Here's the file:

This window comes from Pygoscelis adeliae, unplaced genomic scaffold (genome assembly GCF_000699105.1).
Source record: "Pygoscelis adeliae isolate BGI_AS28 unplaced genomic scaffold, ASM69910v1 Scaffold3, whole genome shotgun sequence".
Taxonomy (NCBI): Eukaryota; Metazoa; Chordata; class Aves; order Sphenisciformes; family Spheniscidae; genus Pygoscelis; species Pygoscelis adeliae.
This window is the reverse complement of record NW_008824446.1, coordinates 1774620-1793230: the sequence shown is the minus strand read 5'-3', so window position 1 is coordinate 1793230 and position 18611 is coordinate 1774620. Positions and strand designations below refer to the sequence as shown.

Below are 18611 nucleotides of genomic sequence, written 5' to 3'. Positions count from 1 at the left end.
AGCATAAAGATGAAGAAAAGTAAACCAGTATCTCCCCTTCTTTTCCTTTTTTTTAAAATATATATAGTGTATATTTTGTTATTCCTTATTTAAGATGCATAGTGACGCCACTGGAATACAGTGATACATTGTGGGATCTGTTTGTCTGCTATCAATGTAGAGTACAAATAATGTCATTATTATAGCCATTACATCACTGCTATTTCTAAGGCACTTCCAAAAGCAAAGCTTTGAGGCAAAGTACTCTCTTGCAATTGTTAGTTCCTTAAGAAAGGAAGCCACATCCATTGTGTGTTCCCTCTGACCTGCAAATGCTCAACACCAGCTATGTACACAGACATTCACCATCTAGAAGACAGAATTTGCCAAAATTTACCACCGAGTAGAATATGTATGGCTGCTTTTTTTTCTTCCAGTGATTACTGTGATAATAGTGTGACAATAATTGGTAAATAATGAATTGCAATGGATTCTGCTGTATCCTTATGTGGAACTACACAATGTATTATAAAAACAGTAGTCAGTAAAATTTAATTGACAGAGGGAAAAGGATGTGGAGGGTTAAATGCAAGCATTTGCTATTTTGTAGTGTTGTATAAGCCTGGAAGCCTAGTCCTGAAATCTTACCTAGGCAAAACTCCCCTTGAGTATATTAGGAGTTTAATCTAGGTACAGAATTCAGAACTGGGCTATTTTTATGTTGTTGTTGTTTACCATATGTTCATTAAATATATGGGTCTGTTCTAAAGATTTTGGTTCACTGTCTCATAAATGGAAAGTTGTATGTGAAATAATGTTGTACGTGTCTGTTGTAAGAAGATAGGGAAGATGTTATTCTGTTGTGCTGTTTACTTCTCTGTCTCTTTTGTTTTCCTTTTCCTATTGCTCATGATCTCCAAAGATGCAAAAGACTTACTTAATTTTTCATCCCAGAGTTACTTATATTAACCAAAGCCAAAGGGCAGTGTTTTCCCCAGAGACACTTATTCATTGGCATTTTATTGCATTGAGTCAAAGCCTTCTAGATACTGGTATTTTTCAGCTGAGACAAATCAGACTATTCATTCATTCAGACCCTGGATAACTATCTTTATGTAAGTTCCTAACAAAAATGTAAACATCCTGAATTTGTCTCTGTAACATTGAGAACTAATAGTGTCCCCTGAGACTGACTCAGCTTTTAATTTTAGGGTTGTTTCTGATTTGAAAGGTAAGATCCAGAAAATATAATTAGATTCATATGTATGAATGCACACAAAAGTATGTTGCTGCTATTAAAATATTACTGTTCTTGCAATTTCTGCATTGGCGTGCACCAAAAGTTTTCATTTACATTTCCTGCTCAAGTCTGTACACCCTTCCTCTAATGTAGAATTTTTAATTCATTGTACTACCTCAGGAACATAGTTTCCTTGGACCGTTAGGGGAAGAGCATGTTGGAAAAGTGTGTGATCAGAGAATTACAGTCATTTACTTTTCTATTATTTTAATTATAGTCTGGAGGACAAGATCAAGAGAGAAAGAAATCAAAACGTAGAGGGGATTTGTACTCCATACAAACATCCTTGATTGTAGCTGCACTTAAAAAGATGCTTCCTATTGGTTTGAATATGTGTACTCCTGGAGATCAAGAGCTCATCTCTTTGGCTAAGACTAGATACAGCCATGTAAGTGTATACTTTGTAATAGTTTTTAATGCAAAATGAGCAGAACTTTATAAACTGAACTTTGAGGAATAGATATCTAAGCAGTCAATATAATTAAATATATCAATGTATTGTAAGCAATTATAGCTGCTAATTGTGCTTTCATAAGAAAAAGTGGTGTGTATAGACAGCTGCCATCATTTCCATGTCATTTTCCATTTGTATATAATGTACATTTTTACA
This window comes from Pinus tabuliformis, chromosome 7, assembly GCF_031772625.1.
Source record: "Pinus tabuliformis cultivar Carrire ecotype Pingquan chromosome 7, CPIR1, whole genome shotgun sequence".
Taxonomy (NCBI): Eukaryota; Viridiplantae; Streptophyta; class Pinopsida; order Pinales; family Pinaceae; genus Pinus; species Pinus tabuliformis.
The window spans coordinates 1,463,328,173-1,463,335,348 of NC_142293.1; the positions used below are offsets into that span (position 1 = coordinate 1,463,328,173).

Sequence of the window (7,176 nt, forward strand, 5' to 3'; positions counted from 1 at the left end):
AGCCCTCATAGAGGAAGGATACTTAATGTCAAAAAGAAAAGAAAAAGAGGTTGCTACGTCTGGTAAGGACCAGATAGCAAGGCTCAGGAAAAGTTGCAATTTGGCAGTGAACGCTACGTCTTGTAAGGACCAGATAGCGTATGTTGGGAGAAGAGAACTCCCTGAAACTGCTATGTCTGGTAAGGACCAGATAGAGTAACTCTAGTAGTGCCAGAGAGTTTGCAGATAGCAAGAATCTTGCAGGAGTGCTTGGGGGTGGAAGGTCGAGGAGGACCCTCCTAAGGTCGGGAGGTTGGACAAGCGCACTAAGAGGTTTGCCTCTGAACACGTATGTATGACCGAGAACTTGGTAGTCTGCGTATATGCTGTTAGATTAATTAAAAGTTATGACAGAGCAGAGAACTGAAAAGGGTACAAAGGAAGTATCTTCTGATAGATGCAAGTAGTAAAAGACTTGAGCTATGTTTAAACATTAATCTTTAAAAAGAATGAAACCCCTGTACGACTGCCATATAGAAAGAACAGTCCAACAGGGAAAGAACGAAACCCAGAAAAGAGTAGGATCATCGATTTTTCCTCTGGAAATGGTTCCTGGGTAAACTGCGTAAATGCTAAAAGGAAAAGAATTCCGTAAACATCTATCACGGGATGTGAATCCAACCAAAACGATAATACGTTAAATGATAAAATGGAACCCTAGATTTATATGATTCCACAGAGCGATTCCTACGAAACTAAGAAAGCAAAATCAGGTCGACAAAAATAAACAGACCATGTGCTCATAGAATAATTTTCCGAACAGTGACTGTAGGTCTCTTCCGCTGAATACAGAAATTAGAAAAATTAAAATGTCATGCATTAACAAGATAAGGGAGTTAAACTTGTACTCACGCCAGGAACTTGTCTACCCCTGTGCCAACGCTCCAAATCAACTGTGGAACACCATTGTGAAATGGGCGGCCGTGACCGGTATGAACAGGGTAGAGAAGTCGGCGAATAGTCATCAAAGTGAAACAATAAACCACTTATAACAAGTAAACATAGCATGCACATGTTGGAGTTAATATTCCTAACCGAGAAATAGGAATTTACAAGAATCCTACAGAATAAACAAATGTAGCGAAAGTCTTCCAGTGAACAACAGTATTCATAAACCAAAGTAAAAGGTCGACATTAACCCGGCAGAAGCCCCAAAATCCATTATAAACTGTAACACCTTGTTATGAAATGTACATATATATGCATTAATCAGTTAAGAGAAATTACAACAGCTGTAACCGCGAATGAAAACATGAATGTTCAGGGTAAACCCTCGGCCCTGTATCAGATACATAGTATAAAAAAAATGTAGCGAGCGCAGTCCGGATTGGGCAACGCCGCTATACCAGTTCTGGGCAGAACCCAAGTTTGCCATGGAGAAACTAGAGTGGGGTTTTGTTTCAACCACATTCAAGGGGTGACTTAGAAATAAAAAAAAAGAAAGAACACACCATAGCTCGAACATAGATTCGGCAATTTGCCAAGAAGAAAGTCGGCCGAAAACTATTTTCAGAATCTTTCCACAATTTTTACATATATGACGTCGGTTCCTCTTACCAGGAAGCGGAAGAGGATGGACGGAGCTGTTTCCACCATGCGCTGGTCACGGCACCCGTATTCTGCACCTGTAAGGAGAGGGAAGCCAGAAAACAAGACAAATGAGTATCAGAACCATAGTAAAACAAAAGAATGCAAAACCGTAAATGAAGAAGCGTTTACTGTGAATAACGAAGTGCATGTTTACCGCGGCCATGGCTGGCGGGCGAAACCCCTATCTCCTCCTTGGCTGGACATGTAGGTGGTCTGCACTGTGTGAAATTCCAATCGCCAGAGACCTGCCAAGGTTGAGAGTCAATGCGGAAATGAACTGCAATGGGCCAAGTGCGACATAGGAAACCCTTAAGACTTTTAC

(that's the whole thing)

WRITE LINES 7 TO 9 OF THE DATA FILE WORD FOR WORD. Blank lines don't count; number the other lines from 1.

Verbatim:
This window comes from Pinus tabuliformis, chromosome 7, assembly GCF_031772625.1.
Source record: "Pinus tabuliformis cultivar Carrire ecotype Pingquan chromosome 7, CPIR1, whole genome shotgun sequence".
Taxonomy (NCBI): Eukaryota; Viridiplantae; Streptophyta; class Pinopsida; order Pinales; family Pinaceae; genus Pinus; species Pinus tabuliformis.